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Web Dev Best Practices: Implicit target=''_blank''

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Web Dev Best Practices: Implicit target=''_blank''

A dev looks at HTML and JavaScript behavior often used in site development and proposes a different method.

· Web Dev Zone ·
Free Resource

The target="_blank" href attributes has been been the subject of many discussions. When is it right to use it? Should we use it at all? Is it actually deprecated? Is it good user experience? Does it break user expectations? Etc.

And I have a strange proposal for improving the standard behavior in browsers — implicit target=_blank" in certain contexts. But let's try to list when target="_blank" is a good idea:

  • On pages with forms when the user may need additional information in order to fill the form but you don't want them to leave the form and lose their input.
  • On homepage-like websites, e.g. Twitter and Facebook, where your behavior is "browsing" and opening a link here and there. It may be applied to things like Reddit or Hacker News, though it's currently not implemented that way there.
  • In comment/review sections where links are user-provided — this is similar to the previous one, as the default behavior is browsing through multiple comments and possibly following some of them.

The typical argument here is that if a user wants to open a new page, they can do that with either the context manu or ctrl+click. Not many users know that feature, and even fewer are using it. And so many of these pages are confusing, and combined with a sometimes broken back-button it becomes a nightmare.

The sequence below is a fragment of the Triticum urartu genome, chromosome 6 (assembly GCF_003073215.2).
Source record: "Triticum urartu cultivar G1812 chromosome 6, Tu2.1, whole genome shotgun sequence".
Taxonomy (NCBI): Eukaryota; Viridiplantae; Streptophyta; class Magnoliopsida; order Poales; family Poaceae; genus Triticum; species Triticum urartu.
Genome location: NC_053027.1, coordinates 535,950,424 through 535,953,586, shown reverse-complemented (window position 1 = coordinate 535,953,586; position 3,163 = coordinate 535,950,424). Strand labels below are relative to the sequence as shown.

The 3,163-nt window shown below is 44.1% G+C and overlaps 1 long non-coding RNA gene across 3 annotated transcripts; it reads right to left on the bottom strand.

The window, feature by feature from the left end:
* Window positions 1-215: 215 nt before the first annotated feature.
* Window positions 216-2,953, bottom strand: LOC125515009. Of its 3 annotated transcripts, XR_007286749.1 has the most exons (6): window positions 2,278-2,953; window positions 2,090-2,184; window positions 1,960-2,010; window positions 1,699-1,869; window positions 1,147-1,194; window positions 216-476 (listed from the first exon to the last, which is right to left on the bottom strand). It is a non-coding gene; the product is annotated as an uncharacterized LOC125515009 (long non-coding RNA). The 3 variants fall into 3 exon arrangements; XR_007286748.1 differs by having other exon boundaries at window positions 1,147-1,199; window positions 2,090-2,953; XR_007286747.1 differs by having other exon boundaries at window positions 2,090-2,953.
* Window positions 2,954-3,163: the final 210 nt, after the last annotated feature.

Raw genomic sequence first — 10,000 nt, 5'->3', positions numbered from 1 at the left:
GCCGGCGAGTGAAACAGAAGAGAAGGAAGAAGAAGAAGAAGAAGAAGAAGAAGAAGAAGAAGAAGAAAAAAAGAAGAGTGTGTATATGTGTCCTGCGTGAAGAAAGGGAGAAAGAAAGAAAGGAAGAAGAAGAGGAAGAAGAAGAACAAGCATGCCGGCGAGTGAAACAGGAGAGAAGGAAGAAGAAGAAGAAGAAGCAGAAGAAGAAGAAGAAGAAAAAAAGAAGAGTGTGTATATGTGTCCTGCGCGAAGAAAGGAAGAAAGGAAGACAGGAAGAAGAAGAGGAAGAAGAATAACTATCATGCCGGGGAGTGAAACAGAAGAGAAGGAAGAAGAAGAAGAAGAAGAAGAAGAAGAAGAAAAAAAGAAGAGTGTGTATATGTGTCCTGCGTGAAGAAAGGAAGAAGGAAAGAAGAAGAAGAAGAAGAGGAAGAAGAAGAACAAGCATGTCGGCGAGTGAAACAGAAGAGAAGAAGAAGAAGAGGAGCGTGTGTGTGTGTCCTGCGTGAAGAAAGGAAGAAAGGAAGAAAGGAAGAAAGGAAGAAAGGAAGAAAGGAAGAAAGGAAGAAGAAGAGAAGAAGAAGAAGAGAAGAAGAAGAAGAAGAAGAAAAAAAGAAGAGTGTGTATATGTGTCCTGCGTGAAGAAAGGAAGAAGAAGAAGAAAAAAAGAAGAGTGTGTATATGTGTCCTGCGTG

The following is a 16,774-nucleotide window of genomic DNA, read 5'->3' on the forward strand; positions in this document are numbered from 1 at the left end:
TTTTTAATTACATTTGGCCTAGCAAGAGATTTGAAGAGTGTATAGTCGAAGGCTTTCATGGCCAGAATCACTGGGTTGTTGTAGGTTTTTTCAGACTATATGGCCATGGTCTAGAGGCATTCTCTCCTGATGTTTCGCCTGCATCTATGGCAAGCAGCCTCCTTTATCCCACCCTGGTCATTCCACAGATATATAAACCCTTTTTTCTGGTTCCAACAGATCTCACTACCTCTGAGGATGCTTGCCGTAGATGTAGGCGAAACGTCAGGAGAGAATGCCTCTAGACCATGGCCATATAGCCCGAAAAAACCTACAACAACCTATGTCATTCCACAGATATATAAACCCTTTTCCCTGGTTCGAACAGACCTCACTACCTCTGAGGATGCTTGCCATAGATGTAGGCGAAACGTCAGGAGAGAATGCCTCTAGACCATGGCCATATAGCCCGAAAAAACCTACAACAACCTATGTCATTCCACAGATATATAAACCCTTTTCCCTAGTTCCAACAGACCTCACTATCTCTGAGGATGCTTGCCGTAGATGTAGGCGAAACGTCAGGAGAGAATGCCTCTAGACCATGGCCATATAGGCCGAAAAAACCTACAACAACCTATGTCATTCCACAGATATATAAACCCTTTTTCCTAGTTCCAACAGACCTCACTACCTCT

In some of these cases, JavaScript is used to make things better (and more complicated). In the case of forms, JavaScript is added to warn people against leaving the page with an unfinished form. JavaScript is used to turn certain links to target="_blank" ones. Some people try to open new tabs with JavaScript.

So my proposal is to introduce a with the following values for open-links and on-form:

  • open-links="new-tab" - open a link tab for each link on the page or in the current div/section/...
  • open-links="new-window" - same as above, but open a new window (almost never a good idea).
  • open-links="new-tab-on-form" - only open a new tab if there a form on the page (possibly another requirement can be that the form is being partially filled).
  • open-links="new-window-on-form" - same as above, but with a new window.
  • open-links="warn-on-form" - open the link in the same tab, but if there's a partially filled form, warn the user they will lose their input.

The default value, I think, should be new-tab-on-form. Security has to be considered, as malicious pages may affect the page that used target="_blank".

It might introduce new complexities and may confuse users further. But I think it's worth trying to fix this important part of the web rather than leaving each website handle it on their own (or forgetting to handle it).

Topics:
web dev ,front-end development ,best practices ,javascript ,html tutorial

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